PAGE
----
Danny Wallace on the perils of being over-friendly to workmen
"I’m straight back in their faces, offering them biscuits"
I have got some workmen round, and I realise that all I want is for them to be happy.
I’m not someone who can ignore workmen. I can’t simply allow them to do their work professionally in a professional setting so that they can finish swiftly and move on to the next financially rewarding job. No. I am someone who keeps them from future employment by engaging with them, but it is only because I care for their wellbeing and must cater for their every whim.
Biscuits. Cake. Both hot and cold drinks depending on outside temperature. A working knowledge of their tea and coffee preferences, including sugar type.
It is exhausting, but for those few days when there are proper men around, it is my calling.
I do allow them a little space, though. I don’t suffocate them.
I realise there will be moments where they need to exchange short bursts of technical information with one another that a civilian can’t understand. Things about screws etc. But then I’m straight back in their faces, offering them biscuits.
My wife thinks I need to stop mollycoddling these grown men. What a very cold woman. Did I tell you she put up some flypaper recently? I watched her, and she feels nothing as those flies gasp their last. It’s been a real eye-opener. Anyway, just as I’m preparing to take the men’s second cup of tea outside – which they have not asked for – two absolute disasters strike at once.
The first is we’re nearly out of semi-skimmed milk. I do not know why, but it is my lazy assumption that workmen must have semi-skimmed milk. We only have skimmed left. But surely that is too weak for them? It is imperative they maintain strong bones and maximum calcium. And what if they think I’m namby-pamby for giving them skimmed milk?
But the second disaster is when I see that it is past lunchtime and they have not stopped for lunch. Maybe I’m supposed to give them lunch?
“I’m just thinking of ordering a couple of pizzas,” I say, nonchalantly, like giving them pizza is an afterthought. “Want some?”
They down tools a second – what a great phrase I just used – and nod appreciatively. I put their teas down and sniff in a sort of distracted way.
“Only had skimmed left,” I say, not bothering with the words “we” or “milk” because I’m being cool and using shorthand. “Soz.”
“Prefer it,” says the first workman, and I am filled with joy, but also kicking myself for not having checked what type of milk they prefer before now. What is wrong with me? I need some kind of menu system. I could start getting up at 5am to take deliveries from local delicatessens.
But now to the task at hand – because now I have a task and I am one of the guys! I check the pizza website and am overwhelmed by the options. What do workmen like? Well, meat. I order the meatiest pizza I can. But wait. That first guy likes skimmed milk. That speaks of a gentle soul and a delicate constitution. We’re going to need a vegetarian option. But these two choices speak of an unimaginative mind. I want them to have an exciting lunch. I’m going to have to order a third, more interesting pizza. Something that says, “We’re not afraid to do something unexpected, please come back please like me.” I order some kind of chicken barbecue travesty.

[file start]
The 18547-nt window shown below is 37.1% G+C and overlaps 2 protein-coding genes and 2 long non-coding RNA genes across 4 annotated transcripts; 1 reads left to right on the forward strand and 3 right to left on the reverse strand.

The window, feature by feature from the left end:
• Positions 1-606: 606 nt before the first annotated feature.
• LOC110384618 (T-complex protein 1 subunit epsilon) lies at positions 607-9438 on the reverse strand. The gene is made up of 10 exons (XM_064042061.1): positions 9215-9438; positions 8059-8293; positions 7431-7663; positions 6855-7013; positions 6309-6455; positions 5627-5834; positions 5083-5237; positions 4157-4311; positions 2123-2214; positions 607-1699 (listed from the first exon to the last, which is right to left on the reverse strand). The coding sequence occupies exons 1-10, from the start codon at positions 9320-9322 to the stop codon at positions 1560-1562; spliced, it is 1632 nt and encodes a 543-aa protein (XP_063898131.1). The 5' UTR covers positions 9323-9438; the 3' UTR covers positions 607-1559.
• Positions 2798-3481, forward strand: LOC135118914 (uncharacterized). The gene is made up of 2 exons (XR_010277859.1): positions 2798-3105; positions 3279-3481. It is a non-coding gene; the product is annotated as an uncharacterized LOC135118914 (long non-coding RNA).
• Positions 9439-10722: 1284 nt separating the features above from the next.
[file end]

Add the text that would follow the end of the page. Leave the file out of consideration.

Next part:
Twenty minutes later I’m at the door waiting for the delivery driver.
“Come on,” I think, all fatherly. “My boys need food!”
My wife drifts past, uninterested, until she remembers something.
“Did you get a pizza for us, too?”
What kind of selfish monster is she? And actually no, I didn’t. I was too busy thinking about what I’m going go do when they come back next time. I will be better prepared. I will buy a selection of pre-packaged sandwiches. Crisps of the world. Interesting juices. Milks of all sorts. These atrocities cannot happen again.
And when the pizzas arrive, the guys down tools again and pounce, hungrily tearing slices of pizza apart while making satisfied noises. I have done well.
I go back inside, every now and again stealing a glance outside as they stand around, eating pizzas and sharing jokes.
After 40 minutes, it gets very annoying.
Why the hell are they just standing around still eating pizza? I’m paying for this! They’re treating this place like a hotel!
But as they go, and empty-nest syndrome kicks in, they thank me, and I realise that in our precious time together, they had fun, and that is what I was paying for.
I check their work afterwards. One of them’s left 90 per cent of that bad chicken pizza by a shrub. And they didn’t touch their teas. And no one had a biscuit!
Screw those guys. I go inside, and stare at a fly gasping its last.
I feel nothing.
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